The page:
College of Education & Human Services

MAT Student Resource Page

Use the links below for access to student resources for degree plans, financial aid information, a program checklist, frequently asked questions, course information, transcript evaluation instructions, as well as cost analysis.

Frequently Asked Questions

What is the MAT Alternative Licensure program?

The Master of Arts in Teaching/Alternative Licensure program at Western Illinois University is a two-year teaching residency program. Unlike traditional routes to licensure where students complete coursework and clinical field work in schools before doing student teaching, this program allows qualified individuals to work in a classroom as a paid teacher of record on a provisional teaching license. This teaching period is called a “residency”. At the same time, students complete coursework that qualifies them for a Professional Educator License (PEL) and a master’s degree. All courses are online or virtual (with arranged meeting times) and offered during the Fall, Spring and Summer semesters.  Students can begin coursework before starting their teaching residency, and must have all coursework completed by the semester following the completion of the residency.

How do I obtain the temporary license?
  1. The requirements for obtaining the temporary license happens in roughly five stages, the first of which involves determining eligibility for a specific teaching license. Students must have 32 total credit hours in the specialization they wish to teach. The courses that can be applied varies with the specialization. For example, a prospective math teacher must have 32 math credits, while an elementary education teacher can have credits across the sciences, social sciences, language arts, etc. The number of applicable credits, and any deficits needed for eligibility, will be determined via transcript review . In addition to the graduate coursework for the licensure area sought, all deficits must be completed before graduation and the awarding of a full teaching license (PEL).
  2. The second requirement is that students must have a minimum of 30 hours of previous work with students in a school. This typically takes the form of previous substitute teaching or paraprofessional work. This work needs to be documented by your employer and submitted through the MAT Portal . Please note that only accepted students may submit material here.  If a student lacks previous school work experience, they will be expected to take an additional course (EDS 592) which will satisfy this requirement.
  3. The third requirement involves completing an Illinois licensure test for the student's desired teaching specialization. Most students spend one or two months preparing for these exams. You can access free and for purchase preparation materials and register for tests at the Illinois Licensure Testing System’s website .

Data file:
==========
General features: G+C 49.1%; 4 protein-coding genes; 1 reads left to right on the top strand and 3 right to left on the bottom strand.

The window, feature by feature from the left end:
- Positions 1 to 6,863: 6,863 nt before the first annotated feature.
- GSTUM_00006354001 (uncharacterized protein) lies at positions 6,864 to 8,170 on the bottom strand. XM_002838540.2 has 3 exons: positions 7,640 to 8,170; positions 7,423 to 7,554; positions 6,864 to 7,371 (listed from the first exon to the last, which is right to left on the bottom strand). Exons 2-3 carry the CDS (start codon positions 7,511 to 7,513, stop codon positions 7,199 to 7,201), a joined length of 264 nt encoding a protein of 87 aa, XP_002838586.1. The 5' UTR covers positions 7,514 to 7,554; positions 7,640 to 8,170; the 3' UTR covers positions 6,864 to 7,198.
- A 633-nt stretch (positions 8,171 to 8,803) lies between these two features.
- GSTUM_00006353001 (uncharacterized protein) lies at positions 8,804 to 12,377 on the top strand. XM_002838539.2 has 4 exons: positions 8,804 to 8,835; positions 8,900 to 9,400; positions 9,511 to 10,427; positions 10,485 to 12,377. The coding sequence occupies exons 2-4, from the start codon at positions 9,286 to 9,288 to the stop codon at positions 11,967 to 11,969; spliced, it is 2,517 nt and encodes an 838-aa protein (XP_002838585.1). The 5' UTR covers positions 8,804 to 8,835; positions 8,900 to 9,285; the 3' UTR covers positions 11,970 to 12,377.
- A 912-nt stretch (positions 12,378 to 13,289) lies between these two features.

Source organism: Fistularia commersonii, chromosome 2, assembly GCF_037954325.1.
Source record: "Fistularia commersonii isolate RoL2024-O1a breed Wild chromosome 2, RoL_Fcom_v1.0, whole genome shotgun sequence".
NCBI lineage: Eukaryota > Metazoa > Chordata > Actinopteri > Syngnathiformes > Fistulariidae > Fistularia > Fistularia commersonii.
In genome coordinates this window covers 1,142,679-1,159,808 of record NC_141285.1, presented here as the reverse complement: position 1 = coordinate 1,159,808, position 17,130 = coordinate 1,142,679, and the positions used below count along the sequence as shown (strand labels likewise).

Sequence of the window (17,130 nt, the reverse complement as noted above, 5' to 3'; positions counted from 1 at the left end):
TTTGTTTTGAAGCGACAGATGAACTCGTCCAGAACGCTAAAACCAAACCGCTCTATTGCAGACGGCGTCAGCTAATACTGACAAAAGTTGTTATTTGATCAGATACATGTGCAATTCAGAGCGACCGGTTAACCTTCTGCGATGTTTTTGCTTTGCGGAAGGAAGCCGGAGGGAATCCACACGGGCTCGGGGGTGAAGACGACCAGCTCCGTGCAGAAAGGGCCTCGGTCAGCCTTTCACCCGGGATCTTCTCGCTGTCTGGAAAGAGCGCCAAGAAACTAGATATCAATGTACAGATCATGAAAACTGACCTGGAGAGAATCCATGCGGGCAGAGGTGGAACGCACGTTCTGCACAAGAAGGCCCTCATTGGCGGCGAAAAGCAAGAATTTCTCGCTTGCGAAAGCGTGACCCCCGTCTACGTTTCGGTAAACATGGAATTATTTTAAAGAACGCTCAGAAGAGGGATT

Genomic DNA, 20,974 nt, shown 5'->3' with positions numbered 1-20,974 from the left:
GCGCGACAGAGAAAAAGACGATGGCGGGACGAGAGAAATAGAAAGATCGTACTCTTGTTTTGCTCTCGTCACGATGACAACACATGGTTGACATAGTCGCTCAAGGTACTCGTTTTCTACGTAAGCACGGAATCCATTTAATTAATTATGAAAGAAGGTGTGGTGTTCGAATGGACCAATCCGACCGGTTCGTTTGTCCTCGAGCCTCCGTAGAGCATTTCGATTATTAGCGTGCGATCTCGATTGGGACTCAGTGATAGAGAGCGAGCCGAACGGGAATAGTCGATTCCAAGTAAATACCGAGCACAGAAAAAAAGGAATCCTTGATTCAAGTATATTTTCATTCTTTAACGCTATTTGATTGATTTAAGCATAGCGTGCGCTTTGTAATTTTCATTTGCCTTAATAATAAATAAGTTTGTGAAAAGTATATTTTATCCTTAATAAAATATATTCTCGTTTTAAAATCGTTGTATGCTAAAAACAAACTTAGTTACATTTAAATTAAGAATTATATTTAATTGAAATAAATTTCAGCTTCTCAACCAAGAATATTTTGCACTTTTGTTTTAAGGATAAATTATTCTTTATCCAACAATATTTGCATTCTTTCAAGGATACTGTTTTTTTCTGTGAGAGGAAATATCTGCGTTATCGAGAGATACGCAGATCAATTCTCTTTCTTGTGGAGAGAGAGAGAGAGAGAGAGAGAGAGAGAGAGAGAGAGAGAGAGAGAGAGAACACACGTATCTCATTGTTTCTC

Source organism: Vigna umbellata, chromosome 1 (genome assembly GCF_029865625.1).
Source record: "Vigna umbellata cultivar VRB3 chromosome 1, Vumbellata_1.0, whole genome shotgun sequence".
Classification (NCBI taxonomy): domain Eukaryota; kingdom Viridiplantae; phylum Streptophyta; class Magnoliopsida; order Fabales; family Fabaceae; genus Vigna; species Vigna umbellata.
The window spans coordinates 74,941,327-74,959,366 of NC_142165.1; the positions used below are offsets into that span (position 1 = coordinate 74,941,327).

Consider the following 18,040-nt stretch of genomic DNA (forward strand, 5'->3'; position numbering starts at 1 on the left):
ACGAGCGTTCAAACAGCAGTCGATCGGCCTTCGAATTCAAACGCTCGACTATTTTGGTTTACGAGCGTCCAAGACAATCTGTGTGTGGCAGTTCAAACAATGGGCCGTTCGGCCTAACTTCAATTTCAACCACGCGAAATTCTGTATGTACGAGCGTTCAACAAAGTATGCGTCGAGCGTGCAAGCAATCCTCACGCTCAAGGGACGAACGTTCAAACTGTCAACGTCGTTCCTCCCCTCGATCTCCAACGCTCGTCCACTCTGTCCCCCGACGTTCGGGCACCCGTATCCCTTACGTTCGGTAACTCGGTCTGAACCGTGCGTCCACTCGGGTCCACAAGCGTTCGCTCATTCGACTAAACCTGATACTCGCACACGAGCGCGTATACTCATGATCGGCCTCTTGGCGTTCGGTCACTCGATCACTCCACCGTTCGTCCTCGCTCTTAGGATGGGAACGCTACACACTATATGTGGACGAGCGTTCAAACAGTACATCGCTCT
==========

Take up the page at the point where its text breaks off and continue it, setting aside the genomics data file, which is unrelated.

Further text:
4. The fourth requirement involves completing a series of online training modules. There are six of these relatively brief modules, and they include topics such as school safety training and building relationships within the classroom. Completion of these modules will result in a virtual certificate, which you will then submit through the MAT Portal . Please note that only accepted students may submit material here.
  5. The final requirement is for the students to secure a full-time teaching position in the licensure area sought. Positions must be with schools or organizations that have a PEL authorized supervisor (principal) in the building. The hiring district or organization must provide the details of the position and agree to partner with the university in mentoring, coaching and evaluating the student’s teaching.  The candidate and the hiring district must submit a Memorandum of Understanding outlining the district's agreement to provide  supervision and evaluation of the resident teacher along with the university. Submit MOUs via the MAT Portal. Please note that only accepted students may submit material here.
Are the content exams difficult?

Many students choose to take one or two months in order to study for their exam. Although some students require multiple attempts, many are able to pass it on their first try. If you don’t pass it immediately, don’t worry! For students who do not have much experience teaching in their chosen licensing area, taking a few relevant courses in their program before attempting the content test is usually a good idea. Check with content area experts on the faculty for advice on which courses might be helpful. Admitted and enrolled students will be notified of the availability of test preparation sessions. Click here for WIU’s ILTS resource webpage to get started.

Can I begin taking classes before I obtain my temporary license and begin working as a teacher?